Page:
Oceana Commends New Era of Science and Policy
Secretary of the Interior Ken Salazar issues Order to help guide science in policy decisions
Press Release Date: September 29, 2010
Location: Juneau, AK
Juneau, AK Sept. 28, 2010 – Oceana commends Secretary of the Interior Ken Salazar for his Secretarial Order establishing a policy to ensure the integrity of the science and scientific products used in the Department’s decision-making and policy development. This Order is another step in the right direction toward basing decisions on sound science instead of politics. In the Arctic, the Department of the Interior should obtain important scientific information before making decisions about industrial activities.
“We are encouraged by the Obama administration’s commitment to bringing sound science, including local and traditional knowledge, back to decision-making,” said Michael LeVine, Pacific Senior Counsel for Oceana. “Integrity and objectivity are vital to making good decisions about our oceans and to fairly revisiting commitments that were made without them.”
The Secretarial order today puts a spotlight on BOEM, formerly MMS, the troubled agency within Interior. In 2008, MMS approved Lease Sale 193 in the Chukchi Sea, despite acknowledging there was significant missing scientific information about the region. This summer, the federal district court in Alaska ruled that the approval violated NEPA by failing to account for natural gas development and failing to identify what missing information was essential to the lease sale decision and obtain that information if possible. The court remanded the decision to the Department of the Interior to conduct this necessary analysis.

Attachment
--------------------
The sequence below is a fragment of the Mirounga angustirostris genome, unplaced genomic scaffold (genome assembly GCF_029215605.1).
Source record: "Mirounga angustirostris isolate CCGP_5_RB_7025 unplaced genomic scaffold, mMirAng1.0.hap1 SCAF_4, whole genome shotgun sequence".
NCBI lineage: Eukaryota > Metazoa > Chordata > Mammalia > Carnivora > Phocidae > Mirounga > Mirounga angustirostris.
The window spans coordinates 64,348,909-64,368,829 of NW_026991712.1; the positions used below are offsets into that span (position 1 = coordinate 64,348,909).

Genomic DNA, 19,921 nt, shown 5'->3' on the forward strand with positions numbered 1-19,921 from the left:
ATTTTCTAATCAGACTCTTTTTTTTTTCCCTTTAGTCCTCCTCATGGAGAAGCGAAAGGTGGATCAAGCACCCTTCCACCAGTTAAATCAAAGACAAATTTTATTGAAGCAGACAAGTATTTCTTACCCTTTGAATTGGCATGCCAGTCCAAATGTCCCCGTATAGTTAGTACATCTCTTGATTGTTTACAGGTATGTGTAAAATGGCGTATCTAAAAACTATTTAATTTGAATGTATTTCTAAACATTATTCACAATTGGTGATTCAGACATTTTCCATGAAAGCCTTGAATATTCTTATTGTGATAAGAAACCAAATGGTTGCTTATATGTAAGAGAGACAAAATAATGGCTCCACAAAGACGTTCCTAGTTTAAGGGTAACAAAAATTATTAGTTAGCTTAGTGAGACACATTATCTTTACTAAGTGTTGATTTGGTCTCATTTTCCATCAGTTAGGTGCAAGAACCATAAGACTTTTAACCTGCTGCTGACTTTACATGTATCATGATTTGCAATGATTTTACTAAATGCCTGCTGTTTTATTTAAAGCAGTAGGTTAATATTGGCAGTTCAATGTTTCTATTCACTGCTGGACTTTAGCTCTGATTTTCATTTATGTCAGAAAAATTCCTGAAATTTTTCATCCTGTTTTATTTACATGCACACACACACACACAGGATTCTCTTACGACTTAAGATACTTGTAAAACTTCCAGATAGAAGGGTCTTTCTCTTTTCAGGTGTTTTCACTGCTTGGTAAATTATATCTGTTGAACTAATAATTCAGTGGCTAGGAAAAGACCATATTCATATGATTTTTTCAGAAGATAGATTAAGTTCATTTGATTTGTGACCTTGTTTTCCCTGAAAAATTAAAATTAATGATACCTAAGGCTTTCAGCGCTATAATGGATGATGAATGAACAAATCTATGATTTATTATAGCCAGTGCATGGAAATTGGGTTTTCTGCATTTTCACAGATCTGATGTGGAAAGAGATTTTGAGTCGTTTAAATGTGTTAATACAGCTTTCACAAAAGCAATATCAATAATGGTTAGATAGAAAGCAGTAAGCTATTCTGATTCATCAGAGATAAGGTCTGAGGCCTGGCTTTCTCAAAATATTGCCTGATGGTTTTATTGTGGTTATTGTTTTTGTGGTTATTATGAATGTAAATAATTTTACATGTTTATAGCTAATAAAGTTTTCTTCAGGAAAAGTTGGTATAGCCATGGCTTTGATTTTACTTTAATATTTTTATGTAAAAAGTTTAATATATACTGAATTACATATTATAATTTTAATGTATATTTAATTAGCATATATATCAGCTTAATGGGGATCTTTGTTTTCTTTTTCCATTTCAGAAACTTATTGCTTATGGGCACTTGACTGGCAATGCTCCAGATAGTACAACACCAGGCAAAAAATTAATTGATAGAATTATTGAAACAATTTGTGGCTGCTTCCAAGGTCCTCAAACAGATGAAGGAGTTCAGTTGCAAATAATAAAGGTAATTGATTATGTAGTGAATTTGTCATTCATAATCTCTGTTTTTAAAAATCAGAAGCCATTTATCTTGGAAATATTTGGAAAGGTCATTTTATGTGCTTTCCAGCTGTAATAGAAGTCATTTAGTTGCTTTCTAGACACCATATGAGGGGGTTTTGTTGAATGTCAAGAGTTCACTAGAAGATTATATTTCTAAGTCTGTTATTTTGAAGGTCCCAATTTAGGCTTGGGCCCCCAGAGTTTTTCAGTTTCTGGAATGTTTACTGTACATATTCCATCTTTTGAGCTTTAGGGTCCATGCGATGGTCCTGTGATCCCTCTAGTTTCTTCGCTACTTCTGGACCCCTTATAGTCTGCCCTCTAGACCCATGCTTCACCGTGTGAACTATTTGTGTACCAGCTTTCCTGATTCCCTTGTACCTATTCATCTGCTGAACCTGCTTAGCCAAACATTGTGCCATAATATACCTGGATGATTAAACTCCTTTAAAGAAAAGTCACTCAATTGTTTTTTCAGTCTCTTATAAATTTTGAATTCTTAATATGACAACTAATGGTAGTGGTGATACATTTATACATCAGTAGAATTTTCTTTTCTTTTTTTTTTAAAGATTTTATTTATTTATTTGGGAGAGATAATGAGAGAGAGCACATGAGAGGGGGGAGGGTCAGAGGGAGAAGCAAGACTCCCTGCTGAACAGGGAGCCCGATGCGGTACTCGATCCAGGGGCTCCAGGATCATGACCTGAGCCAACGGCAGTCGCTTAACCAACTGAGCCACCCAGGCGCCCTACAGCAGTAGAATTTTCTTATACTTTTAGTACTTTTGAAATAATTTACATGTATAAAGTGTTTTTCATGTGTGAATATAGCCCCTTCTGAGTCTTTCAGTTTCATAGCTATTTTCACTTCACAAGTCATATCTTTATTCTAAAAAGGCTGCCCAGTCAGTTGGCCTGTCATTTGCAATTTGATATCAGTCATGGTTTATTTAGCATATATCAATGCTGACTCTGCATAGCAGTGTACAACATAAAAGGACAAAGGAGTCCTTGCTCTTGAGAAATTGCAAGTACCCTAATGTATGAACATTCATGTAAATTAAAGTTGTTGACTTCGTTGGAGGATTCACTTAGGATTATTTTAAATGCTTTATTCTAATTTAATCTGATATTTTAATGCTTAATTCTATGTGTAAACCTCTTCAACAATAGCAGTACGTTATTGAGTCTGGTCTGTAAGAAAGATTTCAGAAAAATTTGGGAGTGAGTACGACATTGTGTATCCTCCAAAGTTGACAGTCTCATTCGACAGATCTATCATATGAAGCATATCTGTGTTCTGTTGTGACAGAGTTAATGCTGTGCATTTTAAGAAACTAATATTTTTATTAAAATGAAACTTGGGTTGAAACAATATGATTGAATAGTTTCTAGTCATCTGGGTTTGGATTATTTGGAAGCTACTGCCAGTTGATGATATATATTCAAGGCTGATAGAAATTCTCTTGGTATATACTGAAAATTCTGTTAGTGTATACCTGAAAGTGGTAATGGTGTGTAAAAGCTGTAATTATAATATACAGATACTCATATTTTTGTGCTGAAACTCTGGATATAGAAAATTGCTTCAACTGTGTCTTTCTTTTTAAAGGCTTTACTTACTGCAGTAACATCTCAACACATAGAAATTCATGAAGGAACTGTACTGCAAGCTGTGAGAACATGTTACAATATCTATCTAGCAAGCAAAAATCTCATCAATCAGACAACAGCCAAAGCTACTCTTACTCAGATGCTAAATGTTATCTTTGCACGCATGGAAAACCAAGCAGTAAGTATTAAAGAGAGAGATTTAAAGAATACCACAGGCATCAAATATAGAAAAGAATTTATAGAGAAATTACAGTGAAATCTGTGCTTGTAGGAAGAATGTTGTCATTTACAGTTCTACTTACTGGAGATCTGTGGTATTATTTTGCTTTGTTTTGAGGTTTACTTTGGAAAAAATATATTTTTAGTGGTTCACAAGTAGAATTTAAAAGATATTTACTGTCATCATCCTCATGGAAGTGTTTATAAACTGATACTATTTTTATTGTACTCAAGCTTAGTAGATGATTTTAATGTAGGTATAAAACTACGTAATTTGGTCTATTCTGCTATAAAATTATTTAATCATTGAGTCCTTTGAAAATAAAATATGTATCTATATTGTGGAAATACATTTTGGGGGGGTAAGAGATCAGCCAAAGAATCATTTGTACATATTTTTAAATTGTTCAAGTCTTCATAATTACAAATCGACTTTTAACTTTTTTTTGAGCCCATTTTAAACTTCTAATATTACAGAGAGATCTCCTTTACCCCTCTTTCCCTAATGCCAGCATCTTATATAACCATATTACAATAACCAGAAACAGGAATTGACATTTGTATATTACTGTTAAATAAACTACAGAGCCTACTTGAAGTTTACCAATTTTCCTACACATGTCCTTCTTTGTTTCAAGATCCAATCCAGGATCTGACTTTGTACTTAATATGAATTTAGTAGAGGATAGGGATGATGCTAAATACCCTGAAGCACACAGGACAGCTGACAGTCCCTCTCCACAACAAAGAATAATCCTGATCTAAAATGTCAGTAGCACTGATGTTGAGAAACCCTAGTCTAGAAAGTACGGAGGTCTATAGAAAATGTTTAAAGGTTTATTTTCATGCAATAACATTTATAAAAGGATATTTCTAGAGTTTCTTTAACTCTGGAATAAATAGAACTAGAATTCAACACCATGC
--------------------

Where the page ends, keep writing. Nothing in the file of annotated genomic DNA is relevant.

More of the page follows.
BOEM, therefore, has an immediate opportunity to act on the principles defined in today’s Secretarial order. BOEM has committed to a full supplemental EIS process, and
Oceana urges Secretary Salazar to make sure this analysis is done right. We also urge the Secretary to use what is learned from other scientific analyses, including the Presidential BP Deepwater Horizon Oil Spill and Offshore Drilling Commission and US Geologic Survey Arctic gap analysis, as it undertakes this supplemental EIS process.
Today’s Secretarial Order is another good step toward a sustainable future and away from past misconduct. Science and preparedness must be the basis for decisions about the Arctic Ocean.
Oceana campaigns to protect and restore the world’s oceans. Our teams of marine scientists, economists, lawyers and advocates win specific and concrete policy changes to reduce pollution and to prevent the irreversible collapse of fish populations, marine mammals and other sea life. Global in scope and dedicated to conservation, Oceana has campaigners based in North America, Europe and South and Central America. More than 400,000 members and e-activists in over 150 countries have already joined Oceana. For more information, please visit www.Oceana.org.